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Park City, UT, Feb. 21, 2002 (AP by Rob Gloster)–Another dramatic final run, another medal for Bode Miller.
Miller captured his second silver of the Salt Lake City Games on Thursday, racing past all but one of the leaders on the final run to become the first U.S. man to medal in the giant slalom.
The only skier Miller failed to catch was Stephan Eberharter, who finally emerged from the shadow of fellow Austrian Hermann Maier by winning his third medal of the Winter Games.
“When I crossed the finish line I knew I couldn’t have skied any better,” said Miller, who was virtually sitting on his skis as he ended his run. “I didn’t really care how I finished. I just knew I didn’t have anything left.”
Miller finished 0.88 seconds behind Eberharter, who fell sideways in the snow in the finish area and stayed on the ground for several moments in relief at finally having won a gold after being favored in three events.
“I was thinking it’s done,” Eberharter said. “It was my last chance to win a gold medal, because this is my last Olympic Games.”
Eberharter’s winning time was 2 minutes, 23.28 seconds. Miller finished in 2:24.16 and Norway’s Lasse Kjus won bronze in 2:24.32. Kjus was a silver medalist last week in the downhill.
Each of the medals Miller has won at these games has been historic.
Last week, he rallied from far behind to become the first American man with a medal in the combined event. No U.S. man had finished higher than fourth in the giant slalom before Thursday.
Miller started the second run in seventh place after skiing without his usual gusto Thursday morning. But, as in the combined event, he swept past several competitors on the final run.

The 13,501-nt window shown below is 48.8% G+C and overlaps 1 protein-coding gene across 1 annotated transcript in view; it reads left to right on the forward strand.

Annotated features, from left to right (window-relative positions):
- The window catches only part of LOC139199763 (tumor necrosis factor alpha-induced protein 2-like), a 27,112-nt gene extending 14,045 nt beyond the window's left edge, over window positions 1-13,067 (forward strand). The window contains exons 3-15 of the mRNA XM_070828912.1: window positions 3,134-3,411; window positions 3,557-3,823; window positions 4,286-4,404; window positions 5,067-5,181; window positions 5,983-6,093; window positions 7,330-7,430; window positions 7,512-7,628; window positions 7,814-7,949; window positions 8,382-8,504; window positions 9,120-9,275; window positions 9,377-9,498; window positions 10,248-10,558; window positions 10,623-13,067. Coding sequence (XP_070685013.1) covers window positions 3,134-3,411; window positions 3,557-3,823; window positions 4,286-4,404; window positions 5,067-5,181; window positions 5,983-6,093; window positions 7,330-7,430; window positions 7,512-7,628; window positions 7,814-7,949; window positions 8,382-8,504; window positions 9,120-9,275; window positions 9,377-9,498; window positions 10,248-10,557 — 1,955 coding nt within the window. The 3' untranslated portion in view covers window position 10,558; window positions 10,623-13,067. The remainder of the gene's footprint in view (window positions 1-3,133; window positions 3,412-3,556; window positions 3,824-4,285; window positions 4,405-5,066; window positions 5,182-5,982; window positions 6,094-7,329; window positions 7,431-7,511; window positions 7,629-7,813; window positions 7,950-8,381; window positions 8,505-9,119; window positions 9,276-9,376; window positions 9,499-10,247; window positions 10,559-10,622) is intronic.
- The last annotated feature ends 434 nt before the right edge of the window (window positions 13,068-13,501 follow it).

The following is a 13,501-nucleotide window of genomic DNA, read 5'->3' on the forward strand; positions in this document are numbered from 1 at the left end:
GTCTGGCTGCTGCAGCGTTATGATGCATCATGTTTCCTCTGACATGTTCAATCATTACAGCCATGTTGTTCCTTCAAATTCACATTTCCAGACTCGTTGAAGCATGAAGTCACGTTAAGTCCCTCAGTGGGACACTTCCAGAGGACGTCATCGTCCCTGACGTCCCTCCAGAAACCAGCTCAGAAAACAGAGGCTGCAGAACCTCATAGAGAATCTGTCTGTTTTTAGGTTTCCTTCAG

Miller fought to maintain balance as he raced down the slope, pounding gates with both arms as he weaved down the icy course. He made up much of his time in the middle of the course, where his exceptional speed made the difference.
“This is maybe the biggest accomplishment of my life, to ski the way I skied today,” Miller said. “I feel like I skied my best race today. It was only good enough for second, but Eberharter was one of the best racers in history today. I don’t think anyone would have beaten him.”
Eberharter, who won silver in the super giant slalom and bronze in the downhill last week, joins Kjetil Andre Aamodt (1994), Jean-Claude Killy (1968), Toni Sailer (1956) and Henri Oreiller (1948) as the only men to win three Alpine medals in one Olympics.
Miller will try to join Eberharter in the three-medal club Saturday in the slalom. He’s the favorite in that event.
“Today was awesome, two silver medals and still going strong,” he said. “I raced a great race today. If I can do that and come down and feel like I raced a really great race in the slalom, I think I’ll have a gold.”
Men’s Giant Slalom
February, 21, 2002, Park City, UT
1. Stephan Eberharter, Austria, 2:23.28.
2. Bode Miller, Franconia, N.H., 2:24.16.
3. Lasse Kjus, Norway, 2:24.32.
4. Benjamin Raich, Austria, 2:24.40.
5. Christoph Gruber, Austria, 2:24.41.
16. Dane Spencer, Boise, Idaho, 2:25.68.
19. Thomas Vonn, Newburgh, N.Y., 2:26.46.
DNF: Erik Schlopy, Park City, Utah.